The Chair!

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My College Field (LSU-Shreveport)

As I go through this journey, Amanda (wife) keeps telling me that I need to remind myself my leadership is not in question. She keeps reminding me I have been and still am a great leader. That I have effected numerous lives, albeit, some probably wish I hadn’t. However, all I can think about is a time that I struggled or failed but still had to lead. Even as I struggle now, I know that I’ll come through this stronger, and that I still need to lead. Just as I did with the chair!

I’m not sure if I buy into the, “you’re a born leader” mentality or philosophy. I think that a leader is made by choices he or she makes at times of conflict, desperation, or any type of obstacle throughout their life. I think there are many times someone can become a leader. I’ve been amongst some of the best leaders this country, and other countries have to offer. In that time, I’ve learned that not everyone is made equal, not all leaders are the same, and some leaders are great, some bad, and some just simply don’t compare to others. The ones who don’t compare to others, who are they? They are the ones who could always bring the calm to the storm. Make sound, decisive, concise decisions and somehow, no mater what, they always seemed to get it right.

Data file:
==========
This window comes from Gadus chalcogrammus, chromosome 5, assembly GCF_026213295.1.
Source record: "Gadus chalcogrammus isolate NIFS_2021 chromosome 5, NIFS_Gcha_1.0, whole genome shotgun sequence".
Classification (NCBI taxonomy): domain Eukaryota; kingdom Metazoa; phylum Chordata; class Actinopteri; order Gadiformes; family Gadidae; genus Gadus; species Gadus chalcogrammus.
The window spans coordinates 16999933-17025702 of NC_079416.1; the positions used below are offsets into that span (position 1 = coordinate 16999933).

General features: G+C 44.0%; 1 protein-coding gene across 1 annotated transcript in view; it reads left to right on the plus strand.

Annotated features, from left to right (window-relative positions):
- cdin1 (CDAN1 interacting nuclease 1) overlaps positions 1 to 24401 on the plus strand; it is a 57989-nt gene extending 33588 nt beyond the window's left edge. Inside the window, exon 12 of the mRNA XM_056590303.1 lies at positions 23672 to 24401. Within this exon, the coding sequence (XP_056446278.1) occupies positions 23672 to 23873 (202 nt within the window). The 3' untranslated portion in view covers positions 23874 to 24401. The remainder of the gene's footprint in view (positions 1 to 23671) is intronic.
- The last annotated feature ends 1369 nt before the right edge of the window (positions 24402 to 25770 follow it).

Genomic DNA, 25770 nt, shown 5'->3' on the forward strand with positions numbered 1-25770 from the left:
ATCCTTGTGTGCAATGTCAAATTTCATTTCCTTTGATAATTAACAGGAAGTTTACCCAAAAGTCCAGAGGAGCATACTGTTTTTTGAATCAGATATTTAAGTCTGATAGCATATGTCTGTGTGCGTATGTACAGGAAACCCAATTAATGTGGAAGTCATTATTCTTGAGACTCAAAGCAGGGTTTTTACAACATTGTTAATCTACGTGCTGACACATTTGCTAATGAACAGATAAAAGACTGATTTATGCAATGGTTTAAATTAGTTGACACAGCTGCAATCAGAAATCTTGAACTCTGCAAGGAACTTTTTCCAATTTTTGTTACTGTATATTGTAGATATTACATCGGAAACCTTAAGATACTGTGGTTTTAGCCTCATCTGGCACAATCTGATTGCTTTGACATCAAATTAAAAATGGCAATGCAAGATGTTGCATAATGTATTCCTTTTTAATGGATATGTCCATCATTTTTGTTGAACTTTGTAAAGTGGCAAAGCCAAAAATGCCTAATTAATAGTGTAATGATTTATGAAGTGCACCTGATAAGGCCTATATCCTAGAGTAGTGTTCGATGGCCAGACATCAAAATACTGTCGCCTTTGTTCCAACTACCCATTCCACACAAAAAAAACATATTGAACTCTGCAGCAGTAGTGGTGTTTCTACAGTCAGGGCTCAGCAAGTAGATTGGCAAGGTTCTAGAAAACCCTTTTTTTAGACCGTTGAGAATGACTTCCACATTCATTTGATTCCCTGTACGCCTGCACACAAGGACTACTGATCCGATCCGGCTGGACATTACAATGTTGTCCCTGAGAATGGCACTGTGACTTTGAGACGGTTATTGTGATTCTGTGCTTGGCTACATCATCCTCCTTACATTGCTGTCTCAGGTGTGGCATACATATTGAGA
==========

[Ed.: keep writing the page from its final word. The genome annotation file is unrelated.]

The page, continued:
I’m not sure where I would fall in the leadership spectrum, I don’t think it is something for me to decide. I leave that up to the men and women that I have led throughout my lifetime. I mentioned, that I think a leader develops, grows, or shows their true-self out of times of hardship or difficult scenarios. Well, I have one of those difficult scenario stories. At a young age (20), I was given an opportunity to learn and grow as a leader, and I didn’t know it until years later.